Online Brand Abuse Escalates in 2008

Online brands can fall prey to abuse in the form of cybersquatting (define), phishing (define), and other forms of offenses that can be harmful to brands. A report, “Brandjacking Index: 2008 — The Year in Review,” released today by MarkMonitor, finds brand abuse grew across several verticals.

Cybersquatting, the practice of acquiring a Web address or domain name that infringes on the trademark of another business, rose 18 percent in 2008 to a total 440,584 instances identified in Q4, though no specific examples were disclosed. In 2007 cybersquatting rose 33 percent, including more than 380,000 exploits observed by MarkMonitor during the final three months of that year. “The reason cybersquatting is the vector of choice is that it helps you optimize for search engine optimization,” said Frederick Felman, chief marketing officer at MarkMonitor.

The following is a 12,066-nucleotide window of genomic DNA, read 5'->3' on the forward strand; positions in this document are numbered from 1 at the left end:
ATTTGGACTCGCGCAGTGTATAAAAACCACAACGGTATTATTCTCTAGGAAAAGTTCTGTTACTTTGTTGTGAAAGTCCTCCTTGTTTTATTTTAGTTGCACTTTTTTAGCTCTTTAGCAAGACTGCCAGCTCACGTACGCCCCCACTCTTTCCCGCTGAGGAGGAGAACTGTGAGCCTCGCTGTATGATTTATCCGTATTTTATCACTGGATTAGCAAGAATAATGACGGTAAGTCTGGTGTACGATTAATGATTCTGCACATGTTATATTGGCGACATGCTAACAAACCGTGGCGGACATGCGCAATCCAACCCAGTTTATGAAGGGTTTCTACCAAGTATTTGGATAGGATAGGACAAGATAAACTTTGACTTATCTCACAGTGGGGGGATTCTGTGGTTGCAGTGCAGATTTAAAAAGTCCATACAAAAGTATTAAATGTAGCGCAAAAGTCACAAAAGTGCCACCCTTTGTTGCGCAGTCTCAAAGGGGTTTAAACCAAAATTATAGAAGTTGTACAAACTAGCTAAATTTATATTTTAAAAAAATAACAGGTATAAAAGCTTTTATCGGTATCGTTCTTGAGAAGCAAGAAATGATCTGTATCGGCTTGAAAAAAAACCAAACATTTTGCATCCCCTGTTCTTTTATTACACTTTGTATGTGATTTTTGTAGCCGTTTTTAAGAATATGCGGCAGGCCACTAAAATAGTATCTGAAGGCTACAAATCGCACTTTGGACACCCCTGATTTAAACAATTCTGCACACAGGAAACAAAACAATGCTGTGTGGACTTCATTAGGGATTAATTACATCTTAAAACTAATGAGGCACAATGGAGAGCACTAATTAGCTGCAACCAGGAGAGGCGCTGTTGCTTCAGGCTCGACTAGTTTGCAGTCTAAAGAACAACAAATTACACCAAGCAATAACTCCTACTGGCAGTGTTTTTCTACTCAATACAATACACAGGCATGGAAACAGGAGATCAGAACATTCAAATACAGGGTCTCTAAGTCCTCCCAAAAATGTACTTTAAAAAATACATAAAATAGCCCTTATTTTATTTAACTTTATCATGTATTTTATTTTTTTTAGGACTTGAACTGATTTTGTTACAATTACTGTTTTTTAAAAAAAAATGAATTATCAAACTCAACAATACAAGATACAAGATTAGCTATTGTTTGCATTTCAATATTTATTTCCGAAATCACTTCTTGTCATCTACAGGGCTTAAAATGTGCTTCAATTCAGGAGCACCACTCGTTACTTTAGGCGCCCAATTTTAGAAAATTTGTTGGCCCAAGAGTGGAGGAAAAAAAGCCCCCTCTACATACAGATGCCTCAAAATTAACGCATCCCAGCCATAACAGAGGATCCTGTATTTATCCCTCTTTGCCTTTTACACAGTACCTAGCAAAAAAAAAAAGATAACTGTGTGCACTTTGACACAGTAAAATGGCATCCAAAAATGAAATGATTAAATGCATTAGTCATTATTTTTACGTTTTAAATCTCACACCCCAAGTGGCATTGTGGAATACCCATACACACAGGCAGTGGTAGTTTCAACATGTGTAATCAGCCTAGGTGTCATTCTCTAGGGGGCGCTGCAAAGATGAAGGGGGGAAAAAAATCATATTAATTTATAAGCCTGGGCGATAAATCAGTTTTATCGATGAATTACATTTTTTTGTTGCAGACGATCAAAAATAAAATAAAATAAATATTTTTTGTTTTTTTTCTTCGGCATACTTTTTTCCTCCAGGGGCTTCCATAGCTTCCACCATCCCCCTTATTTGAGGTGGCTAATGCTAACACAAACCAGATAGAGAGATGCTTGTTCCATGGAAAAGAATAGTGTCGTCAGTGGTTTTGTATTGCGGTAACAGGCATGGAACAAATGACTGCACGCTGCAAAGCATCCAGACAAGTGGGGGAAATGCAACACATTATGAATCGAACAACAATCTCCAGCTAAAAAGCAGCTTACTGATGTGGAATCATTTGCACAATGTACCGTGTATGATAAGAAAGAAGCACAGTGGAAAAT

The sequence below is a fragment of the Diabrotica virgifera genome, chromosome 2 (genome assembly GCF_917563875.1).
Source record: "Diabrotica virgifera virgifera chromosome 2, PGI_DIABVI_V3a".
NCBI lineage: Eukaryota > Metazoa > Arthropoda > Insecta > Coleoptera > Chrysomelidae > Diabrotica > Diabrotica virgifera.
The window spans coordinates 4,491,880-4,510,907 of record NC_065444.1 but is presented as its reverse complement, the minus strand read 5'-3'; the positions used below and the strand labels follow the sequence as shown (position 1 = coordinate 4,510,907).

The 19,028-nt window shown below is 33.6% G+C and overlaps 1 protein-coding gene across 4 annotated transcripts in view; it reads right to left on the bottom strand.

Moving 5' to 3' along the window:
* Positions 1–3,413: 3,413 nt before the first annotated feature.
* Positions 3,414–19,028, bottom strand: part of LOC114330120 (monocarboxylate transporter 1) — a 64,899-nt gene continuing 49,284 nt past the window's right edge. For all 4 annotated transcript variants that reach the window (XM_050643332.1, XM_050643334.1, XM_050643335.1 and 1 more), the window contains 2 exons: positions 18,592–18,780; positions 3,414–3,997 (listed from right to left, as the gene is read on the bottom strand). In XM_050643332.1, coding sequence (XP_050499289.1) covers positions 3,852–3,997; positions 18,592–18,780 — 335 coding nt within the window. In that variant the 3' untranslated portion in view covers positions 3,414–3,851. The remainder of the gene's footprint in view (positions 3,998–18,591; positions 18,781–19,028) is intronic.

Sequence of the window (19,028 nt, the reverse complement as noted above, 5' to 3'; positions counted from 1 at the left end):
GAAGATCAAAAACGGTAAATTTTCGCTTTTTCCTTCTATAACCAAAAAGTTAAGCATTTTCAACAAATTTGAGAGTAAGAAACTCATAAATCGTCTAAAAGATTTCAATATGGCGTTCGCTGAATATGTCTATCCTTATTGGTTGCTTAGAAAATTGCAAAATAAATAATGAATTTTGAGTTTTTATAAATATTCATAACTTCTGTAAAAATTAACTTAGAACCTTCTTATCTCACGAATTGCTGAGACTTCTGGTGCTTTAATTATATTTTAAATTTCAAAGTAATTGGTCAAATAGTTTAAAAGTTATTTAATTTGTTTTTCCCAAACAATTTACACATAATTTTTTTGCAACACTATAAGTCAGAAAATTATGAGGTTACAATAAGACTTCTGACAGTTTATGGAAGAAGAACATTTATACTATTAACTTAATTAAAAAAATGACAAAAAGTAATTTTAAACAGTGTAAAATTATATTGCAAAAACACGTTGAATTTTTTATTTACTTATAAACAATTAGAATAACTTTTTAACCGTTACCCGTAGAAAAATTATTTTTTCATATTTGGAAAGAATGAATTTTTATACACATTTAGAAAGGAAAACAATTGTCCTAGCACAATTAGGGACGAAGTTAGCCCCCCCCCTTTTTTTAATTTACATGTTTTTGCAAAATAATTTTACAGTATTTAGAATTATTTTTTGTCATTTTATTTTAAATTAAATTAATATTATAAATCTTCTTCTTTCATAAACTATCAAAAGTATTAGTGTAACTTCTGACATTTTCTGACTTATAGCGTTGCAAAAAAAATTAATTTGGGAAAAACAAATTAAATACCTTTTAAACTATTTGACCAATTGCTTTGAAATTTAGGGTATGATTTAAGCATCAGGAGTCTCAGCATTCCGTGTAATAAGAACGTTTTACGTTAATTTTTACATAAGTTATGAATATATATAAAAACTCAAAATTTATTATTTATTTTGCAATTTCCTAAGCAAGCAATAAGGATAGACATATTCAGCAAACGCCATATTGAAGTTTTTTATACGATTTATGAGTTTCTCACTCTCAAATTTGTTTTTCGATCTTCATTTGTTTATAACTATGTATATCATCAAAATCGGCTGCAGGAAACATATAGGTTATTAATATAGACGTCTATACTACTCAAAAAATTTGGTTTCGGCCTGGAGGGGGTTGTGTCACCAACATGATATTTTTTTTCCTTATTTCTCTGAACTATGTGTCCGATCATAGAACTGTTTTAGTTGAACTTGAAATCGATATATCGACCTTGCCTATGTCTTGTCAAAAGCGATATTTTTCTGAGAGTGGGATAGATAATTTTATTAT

Of the abusive sites identified in 2008, over 80 percent were first detected during early 2007. The remainder of sites was established since then.

While cybersquatting remained the top abuse, other methods were popular, too. False association, such as a case of typosquatting where a brandjacker uses a misspelling of a brand name as a URL or a similar name to a brand, occurred 86,837 times, and there were 33,614 instances of pay-per-click abuse.

Abuses continued across industry verticals such as apparel, automotive, high tech, and media. Each vertical saw a year-over-year increase except for consumer package goods and financial.

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